Reza Fahriyansyah's short film 'Kembalilah Dengan Tenang' ('Rest in Peace') is set to have its world premier in the 41st Clermont-Ferrand International Short Festival in France on Feb. 1-9. (Photo courtesy of Crazyone Films)

'Kembalilah Dengan Tenang' to Premiere at Clermont-Ferrand Film Festival in France


JANUARY 09, 2019

Jakarta. "Kembalilah Dengan Tenang," or "Rest in Peace," a short film directed by Yogyakarta-based director Reza Fahriyansyah, is set make its international premiere at the 41st Clermont-Ferrand International Short Festival in France on Feb. 1-9.

The 25-minute film is the only one from Indonesia to be selected for the annual competition this year, initiated by the Clermont-Ferrand University Film Society in 1979. Only 76 films from a total of 9,238 have so far been selected to feature at the festival.

"Kembalilah Dengan Tenang" received funding in a pitching forum supported by the Yogyakarta Department of Culture in March last year.

"It came as a surprise to us when the film was selected for the festival. My friends and I did plan to enter the film in an international festival, but we never thought it would be accepted by the Clermont-Ferrand," Reza said.

The short film tells the story of a married couple, Santoso and Wati, whose son, Agung, unexpectedly passes away. This lands Santoso in unfavorable circumstances while making funeral preparations.

"The sense of loss of the closest person is something I really wanted to highlight in the film," said Reza, who was born in Jakarta in 1993.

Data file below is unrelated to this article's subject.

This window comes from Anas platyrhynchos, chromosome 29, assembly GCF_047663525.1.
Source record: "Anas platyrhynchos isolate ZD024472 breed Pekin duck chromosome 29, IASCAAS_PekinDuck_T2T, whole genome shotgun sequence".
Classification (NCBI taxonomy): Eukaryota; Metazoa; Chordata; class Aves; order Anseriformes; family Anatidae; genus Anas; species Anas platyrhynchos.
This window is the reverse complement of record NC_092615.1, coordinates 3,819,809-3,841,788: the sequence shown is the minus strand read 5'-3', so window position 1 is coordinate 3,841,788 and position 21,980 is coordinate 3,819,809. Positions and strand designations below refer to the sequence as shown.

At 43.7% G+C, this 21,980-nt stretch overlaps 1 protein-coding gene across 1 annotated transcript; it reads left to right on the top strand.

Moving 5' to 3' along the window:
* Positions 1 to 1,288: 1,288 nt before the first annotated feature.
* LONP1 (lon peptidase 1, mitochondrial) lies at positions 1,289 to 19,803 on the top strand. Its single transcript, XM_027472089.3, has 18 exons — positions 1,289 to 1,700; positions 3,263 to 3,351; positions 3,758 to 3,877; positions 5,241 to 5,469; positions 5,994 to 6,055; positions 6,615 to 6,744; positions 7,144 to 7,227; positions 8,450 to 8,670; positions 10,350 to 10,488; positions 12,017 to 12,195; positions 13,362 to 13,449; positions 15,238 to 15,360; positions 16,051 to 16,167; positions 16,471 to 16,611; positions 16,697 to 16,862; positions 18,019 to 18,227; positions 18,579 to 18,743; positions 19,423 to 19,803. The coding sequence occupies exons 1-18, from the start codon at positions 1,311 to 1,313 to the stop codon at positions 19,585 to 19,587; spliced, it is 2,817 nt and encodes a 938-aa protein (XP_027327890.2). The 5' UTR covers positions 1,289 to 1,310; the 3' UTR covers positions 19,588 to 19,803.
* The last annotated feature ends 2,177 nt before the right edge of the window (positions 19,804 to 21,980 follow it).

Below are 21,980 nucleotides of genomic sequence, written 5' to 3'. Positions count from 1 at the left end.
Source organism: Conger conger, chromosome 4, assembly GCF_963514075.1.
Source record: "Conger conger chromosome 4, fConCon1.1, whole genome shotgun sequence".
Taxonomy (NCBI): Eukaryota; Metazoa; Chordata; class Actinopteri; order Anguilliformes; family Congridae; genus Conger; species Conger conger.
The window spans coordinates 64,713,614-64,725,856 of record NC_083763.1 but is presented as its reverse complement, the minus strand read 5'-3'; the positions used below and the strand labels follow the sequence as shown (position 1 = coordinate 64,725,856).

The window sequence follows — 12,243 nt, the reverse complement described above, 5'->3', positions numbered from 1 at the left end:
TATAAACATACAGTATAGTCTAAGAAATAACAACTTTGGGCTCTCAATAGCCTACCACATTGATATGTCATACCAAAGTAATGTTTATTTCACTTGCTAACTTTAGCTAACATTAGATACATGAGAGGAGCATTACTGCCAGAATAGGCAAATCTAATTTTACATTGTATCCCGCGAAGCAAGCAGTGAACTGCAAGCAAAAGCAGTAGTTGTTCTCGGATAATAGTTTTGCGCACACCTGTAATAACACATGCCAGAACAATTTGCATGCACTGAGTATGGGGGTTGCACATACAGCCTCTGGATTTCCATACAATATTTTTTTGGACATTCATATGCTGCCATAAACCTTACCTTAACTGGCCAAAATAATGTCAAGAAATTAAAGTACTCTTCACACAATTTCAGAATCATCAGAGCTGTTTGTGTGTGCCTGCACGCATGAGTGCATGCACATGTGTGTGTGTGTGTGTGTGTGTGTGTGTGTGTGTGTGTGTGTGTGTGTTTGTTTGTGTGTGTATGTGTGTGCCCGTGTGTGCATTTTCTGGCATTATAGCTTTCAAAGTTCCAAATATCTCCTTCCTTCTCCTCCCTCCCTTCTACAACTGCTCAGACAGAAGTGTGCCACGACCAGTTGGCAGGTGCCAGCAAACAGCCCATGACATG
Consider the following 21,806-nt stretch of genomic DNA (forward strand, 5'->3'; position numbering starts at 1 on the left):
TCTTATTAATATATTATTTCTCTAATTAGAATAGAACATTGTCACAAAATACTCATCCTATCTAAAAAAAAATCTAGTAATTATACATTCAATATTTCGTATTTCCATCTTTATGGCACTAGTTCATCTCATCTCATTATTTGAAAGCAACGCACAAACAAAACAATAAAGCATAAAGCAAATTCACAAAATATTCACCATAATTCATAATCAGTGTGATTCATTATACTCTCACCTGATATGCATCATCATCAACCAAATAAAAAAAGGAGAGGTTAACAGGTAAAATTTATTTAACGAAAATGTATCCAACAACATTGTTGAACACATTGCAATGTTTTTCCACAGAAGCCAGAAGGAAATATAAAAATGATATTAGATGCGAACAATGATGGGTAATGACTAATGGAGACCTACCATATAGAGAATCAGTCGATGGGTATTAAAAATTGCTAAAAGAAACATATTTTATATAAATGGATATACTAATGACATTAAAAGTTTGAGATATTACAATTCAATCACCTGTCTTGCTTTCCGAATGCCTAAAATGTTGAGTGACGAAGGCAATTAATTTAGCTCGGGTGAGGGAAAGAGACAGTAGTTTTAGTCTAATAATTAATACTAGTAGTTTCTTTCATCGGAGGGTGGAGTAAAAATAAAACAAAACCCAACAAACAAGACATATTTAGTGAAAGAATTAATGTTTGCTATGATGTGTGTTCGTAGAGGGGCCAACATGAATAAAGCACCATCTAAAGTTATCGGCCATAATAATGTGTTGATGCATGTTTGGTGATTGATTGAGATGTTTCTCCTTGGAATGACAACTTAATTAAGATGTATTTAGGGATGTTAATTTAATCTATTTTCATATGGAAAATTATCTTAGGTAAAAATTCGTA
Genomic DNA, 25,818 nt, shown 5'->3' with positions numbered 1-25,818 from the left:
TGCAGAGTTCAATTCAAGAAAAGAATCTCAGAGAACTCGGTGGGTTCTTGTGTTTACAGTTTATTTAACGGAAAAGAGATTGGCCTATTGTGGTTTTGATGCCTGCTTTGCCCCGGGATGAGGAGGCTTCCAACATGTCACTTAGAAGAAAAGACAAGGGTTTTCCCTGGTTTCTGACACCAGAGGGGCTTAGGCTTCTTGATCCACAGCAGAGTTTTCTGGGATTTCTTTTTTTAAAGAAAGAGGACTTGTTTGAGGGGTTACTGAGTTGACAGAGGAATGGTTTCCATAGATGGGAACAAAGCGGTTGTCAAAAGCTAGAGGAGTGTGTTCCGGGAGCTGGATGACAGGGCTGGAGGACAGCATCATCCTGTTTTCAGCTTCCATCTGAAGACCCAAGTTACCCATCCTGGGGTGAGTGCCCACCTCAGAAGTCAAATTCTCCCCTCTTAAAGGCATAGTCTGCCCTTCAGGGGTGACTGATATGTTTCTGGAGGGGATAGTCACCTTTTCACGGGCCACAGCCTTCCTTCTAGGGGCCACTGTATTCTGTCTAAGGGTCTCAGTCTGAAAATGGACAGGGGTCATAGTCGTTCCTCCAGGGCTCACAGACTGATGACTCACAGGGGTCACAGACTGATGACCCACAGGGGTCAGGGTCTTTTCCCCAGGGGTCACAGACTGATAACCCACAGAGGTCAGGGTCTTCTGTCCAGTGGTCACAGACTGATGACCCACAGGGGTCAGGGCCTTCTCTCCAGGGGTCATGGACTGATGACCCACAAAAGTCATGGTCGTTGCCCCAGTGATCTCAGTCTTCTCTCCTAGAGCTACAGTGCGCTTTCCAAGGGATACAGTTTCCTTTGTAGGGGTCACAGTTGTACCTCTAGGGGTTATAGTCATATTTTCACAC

The Yogyakarta Art Institute alumnus is known for highlighting social and family issues.

Like his other films "Oleh-Oleh" ("Souvenirs") and "Sedeng Sang," his latest short film does not only focus on family issues, but also on the conflict over the death of a family member.

"I noticed that there are a few things that make me uneasy about the process of taking care of someone who passed away. Particularly when the family is about to decide the location of the grave," he said.

Reza said the story is based on personal experience following the loss of his father a few years ago.

"Personally, I have experienced such situations several times. There are things to consider, including the deceased's specific wish to be buried in an accessible cemetery that will allow family members to visit," he added.

With Yogyakarta as the setting of the film, Reza said he also wanted to highlight his concerns over the city's lack of burial spaces.

"Yogyakarta has been running out of burial spaces since 2014. As someone who has lived in the city for quite some time, this has become one of my concerns," he said. "In some parts of the city, I also heard that people have started to stack up on someone else's grave. Some groups have even claimed it as private property."

Reza added that "it's hard to fulfill people's wishes to be buried in their desired places when space becomes limited."

The film was screened during the 13th Jogja-Netpac Asian Film Festival (JAFF) in Yogyakarta under the Light of Asia program.